Business leaders say they are worried about the economic impact of a decision to scrap the proposed M4 relief road.
Outlining a five-year transport plan, Transport Minister Ieuan Wyn Jones said on Wednesday the plan had tripled in cost to £1bn and was "unaffordable".
However, CBI Wales, the Federation of Small Businesses and Chamber Wales said the road was the "most important scheme needed to take Wales' economy forward".
Campaigners against the road called it "excellent news" for the environment.
Mr Jones announced spending of between £64m and £110m to improve the existing M4 network instead.
He also scrapped a planned Cardiff Airport access route.
NATIONAL TRANSPORT PLAN
£1bn M4 relief road around Newport rejected but up to £110m to be spent on improvements in the area
New road to Cardiff airport rejected but more frequent bus and train links
"Sustainable travel towns" - three more on Cardiff model
Emphasis on healthy, sustainable transport, such as walking and cycling
Improved local bus services
Improved rail services, including improved rolling stock, Ebbw Vale to Newport link by 2011, and north-south link through Wrexham
Other improvements - including expanding TrawsCambria long-distance bus network and car-sharing
Source: Welsh Assembly Government
The business groups said the M4 relief road would have created a strategic route into the south Wales economy.
David Rosser, director of CBI Wales, said: "The M4 is the artery that feeds the economic heart of Wales and it is becoming choked.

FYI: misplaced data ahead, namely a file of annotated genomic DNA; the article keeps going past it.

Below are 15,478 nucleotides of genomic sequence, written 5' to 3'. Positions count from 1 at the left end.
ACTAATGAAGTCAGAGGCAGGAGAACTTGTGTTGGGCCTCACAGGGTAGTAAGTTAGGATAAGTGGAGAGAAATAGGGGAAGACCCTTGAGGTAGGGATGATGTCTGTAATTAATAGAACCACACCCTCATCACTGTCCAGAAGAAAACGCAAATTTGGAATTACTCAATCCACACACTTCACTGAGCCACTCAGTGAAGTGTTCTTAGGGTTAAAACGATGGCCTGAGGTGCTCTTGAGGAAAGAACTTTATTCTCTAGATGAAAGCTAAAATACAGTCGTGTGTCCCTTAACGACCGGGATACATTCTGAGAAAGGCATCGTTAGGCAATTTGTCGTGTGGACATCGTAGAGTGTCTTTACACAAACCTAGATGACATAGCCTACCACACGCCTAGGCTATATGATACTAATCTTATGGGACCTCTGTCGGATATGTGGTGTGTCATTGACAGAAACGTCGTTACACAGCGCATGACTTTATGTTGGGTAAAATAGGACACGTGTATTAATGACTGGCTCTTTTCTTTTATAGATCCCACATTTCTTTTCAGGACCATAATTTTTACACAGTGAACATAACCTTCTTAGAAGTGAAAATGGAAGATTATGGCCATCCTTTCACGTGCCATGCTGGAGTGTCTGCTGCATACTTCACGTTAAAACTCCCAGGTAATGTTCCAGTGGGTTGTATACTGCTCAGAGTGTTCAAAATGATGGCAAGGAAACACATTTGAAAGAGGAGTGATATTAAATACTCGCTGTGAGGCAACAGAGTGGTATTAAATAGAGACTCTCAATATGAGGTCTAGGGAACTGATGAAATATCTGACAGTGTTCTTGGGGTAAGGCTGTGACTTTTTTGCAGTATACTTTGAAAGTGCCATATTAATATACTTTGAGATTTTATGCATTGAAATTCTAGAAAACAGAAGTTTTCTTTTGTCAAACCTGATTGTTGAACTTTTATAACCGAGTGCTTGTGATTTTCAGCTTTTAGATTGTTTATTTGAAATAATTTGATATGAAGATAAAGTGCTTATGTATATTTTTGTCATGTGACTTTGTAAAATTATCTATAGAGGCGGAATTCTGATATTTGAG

"Successive governments have planned and then put off the implementation of this key piece of infrastructure."
Paul Rutter, chair of Chamber Wales which represents chambers of commerce, said the planned improvements would help in the short term but were "not sufficient for the long-term economic needs of Wales".
The FSB's Russell Lawson added: "Time is money for a small business and we need government to provide us with a fit-for-purpose business environment that includes a well-functioning road network."
Meanwhile, the Freight Trade Association said the future of the south Wales economy was "severely hamstrung" without the relief road.
Spokesman Jo Tanner said: "It is bitterly disappointing that despite industry's best efforts to convey the importance of better traffic flows in and out of Wales to its economic well being, there is no apparent compulsion amongst the assembly government to invest in Wales' future."
However the Campaign Against the Levels Motorway (Calm) group said the Gwent Levels, which the road would have been built through, had been saved from the "concrete pourers".
"The motorway has cast a dark shadow for decades over the wildlife-rich Gwent Levels, and... [this] is an excellent result for the environment, and the Welsh tax payer," said Calm chairman James Byrne.
"We believe that better use of existing road capacity and investing in improved public transport in south east Wales can achieve as much, or more at a much lower cost to the environment and Welsh tax payers."
He added road transportation produced almost 14% of Wales' greenhouse gas emissions.